Neuronline Spotlight: How to Build, Fund, and Maintain Collaborations
In the push to uncover answers to complex research questions about the brain and nervous system, neuroscientists around the world are increasingly forming collaborations bridging teams, institutions, disciplines, and countries. These collaborations are helping scientists to work more efficiently, creatively, and comprehensively in the pursuit of discovery.
To help you to learn how to initiate collaborations and make them their most productive, SfN’s training and networking website Neuronline regularly publishes videos, webinars, interviews, and articles on how to set up, navigate, and fund various types of collaborations and on related topics. Explore the three resources below to get started.
A Look at the Intersection of Scientific Rigor, Big Data, and Interdisciplinary Training
The Human Brain Project (HBP) is “trying to develop infrastructures so the scientific community can conduct experiments using big data approaches for simulating brain models,” explains Alois Saria, professor and head of the experimental psychiatry unit at the Medical University of Innsbruck, Austria, and director of the HBP’s Education Programme. Funded by the European Union and with 120 partners, HBP is a collaboration of scientists from various disciplines — engineers, computer programmers, neurobiologists, and physicians. “Overall, there has to be a paradigm shift and development of new university curricula that focus more on linking different disciplines … to serve research in the best way possible,” Saria notes in this article.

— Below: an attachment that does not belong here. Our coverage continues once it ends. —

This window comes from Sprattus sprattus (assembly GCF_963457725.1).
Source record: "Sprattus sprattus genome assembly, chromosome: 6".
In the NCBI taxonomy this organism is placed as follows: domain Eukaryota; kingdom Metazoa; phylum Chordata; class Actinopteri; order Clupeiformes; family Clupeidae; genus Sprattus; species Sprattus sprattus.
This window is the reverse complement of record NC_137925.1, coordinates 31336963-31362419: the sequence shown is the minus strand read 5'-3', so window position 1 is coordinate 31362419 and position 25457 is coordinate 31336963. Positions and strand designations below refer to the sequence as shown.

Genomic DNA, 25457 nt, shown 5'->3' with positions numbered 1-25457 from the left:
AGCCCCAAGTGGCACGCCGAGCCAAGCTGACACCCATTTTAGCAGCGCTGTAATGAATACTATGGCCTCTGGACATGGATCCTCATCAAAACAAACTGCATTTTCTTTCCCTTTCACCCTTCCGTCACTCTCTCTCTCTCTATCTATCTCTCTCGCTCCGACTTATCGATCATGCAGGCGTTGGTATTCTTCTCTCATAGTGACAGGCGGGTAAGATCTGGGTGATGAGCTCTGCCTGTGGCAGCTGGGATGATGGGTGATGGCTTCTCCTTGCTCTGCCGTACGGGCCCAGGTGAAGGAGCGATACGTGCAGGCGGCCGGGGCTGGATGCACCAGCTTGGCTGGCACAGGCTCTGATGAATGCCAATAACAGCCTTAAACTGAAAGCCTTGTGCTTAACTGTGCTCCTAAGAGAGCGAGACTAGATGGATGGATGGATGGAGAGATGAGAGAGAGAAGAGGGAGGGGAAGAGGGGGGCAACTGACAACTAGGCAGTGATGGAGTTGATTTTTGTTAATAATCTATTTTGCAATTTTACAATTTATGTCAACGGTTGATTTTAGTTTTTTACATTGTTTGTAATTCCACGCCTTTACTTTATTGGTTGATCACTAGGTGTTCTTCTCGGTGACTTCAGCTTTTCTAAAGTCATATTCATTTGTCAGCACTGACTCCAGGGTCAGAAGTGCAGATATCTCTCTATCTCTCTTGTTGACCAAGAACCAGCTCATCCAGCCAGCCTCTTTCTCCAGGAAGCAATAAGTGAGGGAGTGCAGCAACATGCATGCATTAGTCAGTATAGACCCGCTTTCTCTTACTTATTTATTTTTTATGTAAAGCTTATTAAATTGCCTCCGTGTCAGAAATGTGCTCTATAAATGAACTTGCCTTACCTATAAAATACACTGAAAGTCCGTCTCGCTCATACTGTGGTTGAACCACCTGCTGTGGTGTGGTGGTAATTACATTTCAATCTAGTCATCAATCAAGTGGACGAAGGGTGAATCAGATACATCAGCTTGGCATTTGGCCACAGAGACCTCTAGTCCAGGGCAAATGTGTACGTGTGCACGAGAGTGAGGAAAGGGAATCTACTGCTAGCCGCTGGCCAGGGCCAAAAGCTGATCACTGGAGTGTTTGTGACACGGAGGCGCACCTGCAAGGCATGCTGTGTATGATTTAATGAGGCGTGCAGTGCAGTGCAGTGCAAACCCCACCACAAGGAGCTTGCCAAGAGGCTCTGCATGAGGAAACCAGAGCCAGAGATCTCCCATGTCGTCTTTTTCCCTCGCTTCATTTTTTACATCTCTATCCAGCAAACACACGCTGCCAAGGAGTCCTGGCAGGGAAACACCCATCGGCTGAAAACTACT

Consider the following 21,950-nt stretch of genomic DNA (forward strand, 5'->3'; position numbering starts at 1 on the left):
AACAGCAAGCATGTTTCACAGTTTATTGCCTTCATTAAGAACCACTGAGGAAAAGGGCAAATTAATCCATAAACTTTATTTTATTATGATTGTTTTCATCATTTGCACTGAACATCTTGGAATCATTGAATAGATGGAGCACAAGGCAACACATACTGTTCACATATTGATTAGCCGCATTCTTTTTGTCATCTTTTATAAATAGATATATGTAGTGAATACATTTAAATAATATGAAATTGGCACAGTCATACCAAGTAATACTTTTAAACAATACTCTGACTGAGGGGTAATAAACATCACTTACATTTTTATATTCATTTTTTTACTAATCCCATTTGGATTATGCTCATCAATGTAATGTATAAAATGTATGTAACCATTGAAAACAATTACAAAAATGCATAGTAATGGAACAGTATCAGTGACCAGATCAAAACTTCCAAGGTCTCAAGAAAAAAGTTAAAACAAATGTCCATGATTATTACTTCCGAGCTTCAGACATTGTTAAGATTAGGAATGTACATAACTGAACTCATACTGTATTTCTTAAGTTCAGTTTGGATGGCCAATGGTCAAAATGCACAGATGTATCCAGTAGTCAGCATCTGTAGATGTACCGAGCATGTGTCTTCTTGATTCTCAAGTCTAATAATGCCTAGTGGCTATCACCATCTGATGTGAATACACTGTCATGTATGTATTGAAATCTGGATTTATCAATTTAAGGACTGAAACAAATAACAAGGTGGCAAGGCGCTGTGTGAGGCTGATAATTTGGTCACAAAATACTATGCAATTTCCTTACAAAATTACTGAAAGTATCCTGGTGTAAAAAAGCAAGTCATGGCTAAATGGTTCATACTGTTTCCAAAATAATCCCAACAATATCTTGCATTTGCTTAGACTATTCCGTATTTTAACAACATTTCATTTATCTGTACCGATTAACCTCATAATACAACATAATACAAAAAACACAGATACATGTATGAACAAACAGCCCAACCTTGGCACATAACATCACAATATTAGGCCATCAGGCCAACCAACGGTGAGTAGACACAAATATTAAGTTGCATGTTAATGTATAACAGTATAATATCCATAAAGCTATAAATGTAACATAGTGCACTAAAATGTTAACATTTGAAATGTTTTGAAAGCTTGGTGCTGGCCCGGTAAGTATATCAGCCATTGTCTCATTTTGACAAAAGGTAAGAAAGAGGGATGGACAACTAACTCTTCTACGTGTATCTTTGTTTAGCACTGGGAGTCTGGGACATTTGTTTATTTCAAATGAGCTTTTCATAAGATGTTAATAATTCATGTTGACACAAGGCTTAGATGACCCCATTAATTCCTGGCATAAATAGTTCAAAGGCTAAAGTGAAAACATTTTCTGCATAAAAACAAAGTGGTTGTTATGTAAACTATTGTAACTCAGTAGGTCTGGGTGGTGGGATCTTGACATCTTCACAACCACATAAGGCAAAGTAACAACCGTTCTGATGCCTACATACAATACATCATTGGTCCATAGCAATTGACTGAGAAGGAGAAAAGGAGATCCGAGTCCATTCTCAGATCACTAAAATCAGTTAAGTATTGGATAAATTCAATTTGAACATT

Funding Opportunities to Build Interdisciplinary Neuroscience Research for the Future
As the neuroscience field evolves, NSF is focusing its training and research support on team-based, interdisciplinary strategies. In panel discussion at Neuroscience 2017, 13 NSF representatives and investigators awarded NSF grants for collaborative and/or international research shared opportunities available to trainees and PIs around the world. Learn about these opportunities as well as strategies that can help you to create an effective research proposal in this video.
Using Optogenetics to Understand the Neurocircuitry of Addiction
“I’ve been excited about our ability to identify critical neurocircuit nodes, or cell types, and their properties to see how a given cell type, or connection between them, can orchestrate animal behavior. We're still only scratching the surface of our understanding of how neurocircuits orchestrate behavior, so I’m optimistic about the future of this work,” says Garret Stuber, an associate professor at the University of North Carolina and the 2017 winner of the Jacob P. Waletzky Award. Read about his research aimed at understanding the neurobiology of addiction and reward, and the techniques he’s using to drive greater insight and eventually identify novel targets for future therapeutics.
Neuronline, SfN’s home for learning and discussion, helps neuroscientists to advance in their training and career and to connect with the global scientific community year-round. Expand your skillset, learn new perspectives, and strengthen your network through Neuronline’s hundreds of resources, including SfN annual meeting event recordings, research summaries, expert interviews, downloadable toolkits, and more. SfN members enjoy unlimited access, including participation in SfN webinars and community discussion forums, while non-SfN members can access five resources of their choosing per month. Join SfN or renew your membership to gain access to these and other exclusive SfN member benefits.